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A comparison of depth of necrosis among adjuvant therapies used for the treatment of benign bone tumors.

BACKGROUND AND OBJECTIVES: Benign bone tumors are often treated with extended curettage utilizing an adjuvant therapy to eliminate any remaining tumor cells. The purpose of this study was to explore and compare the histologic depth of necrosis created by various adjuvant therapies used in the treatment of benign bone tumors.

METHODS: A high-speed burr was utilized to create cortical defects within porcine humeri and femora. Phenol, polymethyl methacrylate (PMMA), argon beam coagulation (ABC), liquid nitrogen, and the Bipolar Hemostatic Sealer (BHS) were each applied to five defects, with an additional five defects left untreated as a control. The maximal depth of necrosis was determined under microscopic examination.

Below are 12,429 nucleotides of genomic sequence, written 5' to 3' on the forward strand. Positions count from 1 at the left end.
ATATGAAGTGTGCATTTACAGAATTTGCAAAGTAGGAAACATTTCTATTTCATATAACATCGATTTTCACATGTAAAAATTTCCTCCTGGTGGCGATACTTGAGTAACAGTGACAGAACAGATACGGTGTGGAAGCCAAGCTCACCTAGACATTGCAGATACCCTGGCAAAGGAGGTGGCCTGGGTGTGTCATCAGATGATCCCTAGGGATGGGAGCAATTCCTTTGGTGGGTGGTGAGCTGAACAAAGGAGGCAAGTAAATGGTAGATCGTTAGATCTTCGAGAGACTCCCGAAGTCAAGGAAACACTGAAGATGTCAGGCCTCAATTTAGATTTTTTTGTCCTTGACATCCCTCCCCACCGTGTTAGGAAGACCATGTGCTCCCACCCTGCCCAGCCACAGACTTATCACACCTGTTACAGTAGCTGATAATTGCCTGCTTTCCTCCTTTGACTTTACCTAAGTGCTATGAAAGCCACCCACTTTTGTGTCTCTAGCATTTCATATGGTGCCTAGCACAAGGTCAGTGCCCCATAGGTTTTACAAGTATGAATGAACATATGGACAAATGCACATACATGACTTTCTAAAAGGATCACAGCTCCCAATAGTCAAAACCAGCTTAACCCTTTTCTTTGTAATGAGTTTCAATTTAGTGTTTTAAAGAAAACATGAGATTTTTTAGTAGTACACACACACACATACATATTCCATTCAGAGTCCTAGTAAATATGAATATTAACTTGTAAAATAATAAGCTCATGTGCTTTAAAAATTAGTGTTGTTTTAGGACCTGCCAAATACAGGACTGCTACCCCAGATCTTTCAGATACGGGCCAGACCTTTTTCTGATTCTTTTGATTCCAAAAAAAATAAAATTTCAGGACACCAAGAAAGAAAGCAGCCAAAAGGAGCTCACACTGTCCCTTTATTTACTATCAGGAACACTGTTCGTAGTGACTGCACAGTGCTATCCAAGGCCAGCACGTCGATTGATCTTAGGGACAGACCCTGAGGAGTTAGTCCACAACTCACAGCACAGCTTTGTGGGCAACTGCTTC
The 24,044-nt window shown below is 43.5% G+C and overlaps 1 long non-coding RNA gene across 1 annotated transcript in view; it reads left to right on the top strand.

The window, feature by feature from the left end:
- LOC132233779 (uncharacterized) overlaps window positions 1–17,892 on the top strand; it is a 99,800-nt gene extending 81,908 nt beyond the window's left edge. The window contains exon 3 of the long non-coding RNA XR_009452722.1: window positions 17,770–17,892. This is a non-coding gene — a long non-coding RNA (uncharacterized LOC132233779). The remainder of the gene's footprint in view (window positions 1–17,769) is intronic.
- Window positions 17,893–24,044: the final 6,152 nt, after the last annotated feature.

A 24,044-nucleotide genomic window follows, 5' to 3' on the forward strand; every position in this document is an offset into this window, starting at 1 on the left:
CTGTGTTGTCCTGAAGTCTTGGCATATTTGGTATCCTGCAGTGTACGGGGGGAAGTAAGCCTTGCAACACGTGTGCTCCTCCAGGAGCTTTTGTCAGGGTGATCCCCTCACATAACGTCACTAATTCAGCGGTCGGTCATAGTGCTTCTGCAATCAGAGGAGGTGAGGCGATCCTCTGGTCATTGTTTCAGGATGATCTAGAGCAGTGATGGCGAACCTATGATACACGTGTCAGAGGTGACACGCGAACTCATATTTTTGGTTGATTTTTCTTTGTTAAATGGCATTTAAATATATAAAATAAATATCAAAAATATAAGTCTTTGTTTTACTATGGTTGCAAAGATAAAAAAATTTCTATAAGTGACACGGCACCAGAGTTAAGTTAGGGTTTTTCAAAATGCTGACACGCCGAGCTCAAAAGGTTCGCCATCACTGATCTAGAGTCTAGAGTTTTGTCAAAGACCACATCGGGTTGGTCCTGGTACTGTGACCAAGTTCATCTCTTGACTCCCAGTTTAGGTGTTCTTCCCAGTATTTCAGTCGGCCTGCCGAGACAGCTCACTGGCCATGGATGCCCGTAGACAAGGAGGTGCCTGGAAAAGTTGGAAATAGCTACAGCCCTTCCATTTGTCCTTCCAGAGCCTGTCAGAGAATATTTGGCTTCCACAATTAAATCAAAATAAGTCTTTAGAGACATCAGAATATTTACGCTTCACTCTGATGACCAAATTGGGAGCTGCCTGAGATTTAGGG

RESULTS: The phenol, PMMA, ABC, liquid nitrogen, and BHS demonstrated an average histologic depth of necrosis of 0.30, 0.78, 2.54, 2.54, and 0.92 mm, respectively, each of which was significantly increased compared to the control group (p = .001, .003, .003, .01, and  <.001). Their respective variances, a measure of reproducibility, were 0.01, 0.09, 0.96, 1.93, and 0.03 mm2 .

CONCLUSION: This study confirms, through histologic analysis, adjuvant therapies create a rim of cellular necrosis beyond that of burring during extended curettage, supporting their use in the treatment of benign bone tumors. Furthermore, it provides a head-to-head comparison.

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